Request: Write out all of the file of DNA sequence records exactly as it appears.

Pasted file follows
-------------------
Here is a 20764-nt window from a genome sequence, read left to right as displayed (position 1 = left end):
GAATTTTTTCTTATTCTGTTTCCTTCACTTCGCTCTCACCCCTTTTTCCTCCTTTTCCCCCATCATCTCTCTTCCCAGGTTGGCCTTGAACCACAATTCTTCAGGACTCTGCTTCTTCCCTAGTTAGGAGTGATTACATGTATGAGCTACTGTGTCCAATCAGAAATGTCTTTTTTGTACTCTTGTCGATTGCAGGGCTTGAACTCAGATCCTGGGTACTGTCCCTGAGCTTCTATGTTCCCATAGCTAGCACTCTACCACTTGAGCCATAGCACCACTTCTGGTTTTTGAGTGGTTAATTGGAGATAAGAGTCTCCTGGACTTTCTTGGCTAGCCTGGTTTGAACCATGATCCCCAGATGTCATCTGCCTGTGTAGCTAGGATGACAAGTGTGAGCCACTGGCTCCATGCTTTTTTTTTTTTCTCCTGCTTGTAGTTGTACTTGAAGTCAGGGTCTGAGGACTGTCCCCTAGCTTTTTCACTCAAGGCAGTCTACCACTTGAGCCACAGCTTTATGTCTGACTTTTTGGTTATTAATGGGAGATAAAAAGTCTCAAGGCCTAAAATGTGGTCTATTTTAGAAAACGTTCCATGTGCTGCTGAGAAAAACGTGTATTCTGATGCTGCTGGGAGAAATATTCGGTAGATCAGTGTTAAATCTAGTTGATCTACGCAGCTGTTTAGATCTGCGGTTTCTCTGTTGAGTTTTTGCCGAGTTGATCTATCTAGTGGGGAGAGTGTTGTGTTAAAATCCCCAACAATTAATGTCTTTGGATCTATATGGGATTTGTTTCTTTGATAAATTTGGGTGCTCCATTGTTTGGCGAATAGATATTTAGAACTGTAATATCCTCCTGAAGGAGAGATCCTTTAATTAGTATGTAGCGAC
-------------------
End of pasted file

Here is a 20764-nt window from a genome sequence, read left to right as displayed (position 1 = left end):
GAATTTTTTCTTATTCTGTTTCCTTCACTTCGCTCTCACCCCTTTTTCCTCCTTTTCCCCCATCATCTCTCTTCCCAGGTTGGCCTTGAACCACAATTCTTCAGGACTCTGCTTCTTCCCTAGTTAGGAGTGATTACATGTATGAGCTACTGTGTCCAATCAGAAATGTCTTTTTTGTACTCTTGTCGATTGCAGGGCTTGAACTCAGATCCTGGGTACTGTCCCTGAGCTTCTATGTTCCCATAGCTAGCACTCTACCACTTGAGCCATAGCACCACTTCTGGTTTTTGAGTGGTTAATTGGAGATAAGAGTCTCCTGGACTTTCTTGGCTAGCCTGGTTTGAACCATGATCCCCAGATGTCATCTGCCTGTGTAGCTAGGATGACAAGTGTGAGCCACTGGCTCCATGCTTTTTTTTTTTTCTCCTGCTTGTAGTTGTACTTGAAGTCAGGGTCTGAGGACTGTCCCCTAGCTTTTTCACTCAAGGCAGTCTACCACTTGAGCCACAGCTTTATGTCTGACTTTTTGGTTATTAATGGGAGATAAAAAGTCTCAAGGCCTAAAATGTGGTCTATTTTAGAAAACGTTCCATGTGCTGCTGAGAAAAACGTGTATTCTGATGCTGCTGGGAGAAATATTCGGTAGATCAGTGTTAAATCTAGTTGATCTACGCAGCTGTTTAGATCTGCGGTTTCTCTGTTGAGTTTTTGCCGAGTTGATCTATCTAGTGGGGAGAGTGTTGTGTTAAAATCCCCAACAATTAATGTCTTTGGATCTATATGGGATTTGTTTCTTTGATAAATTTGGGTGCTCCATTGTTTGGCGAATAGATATTTAGAACTGTAATATCCTCCTGAAGGAGAGATCCTTTAATTAGTATGTAGCGAC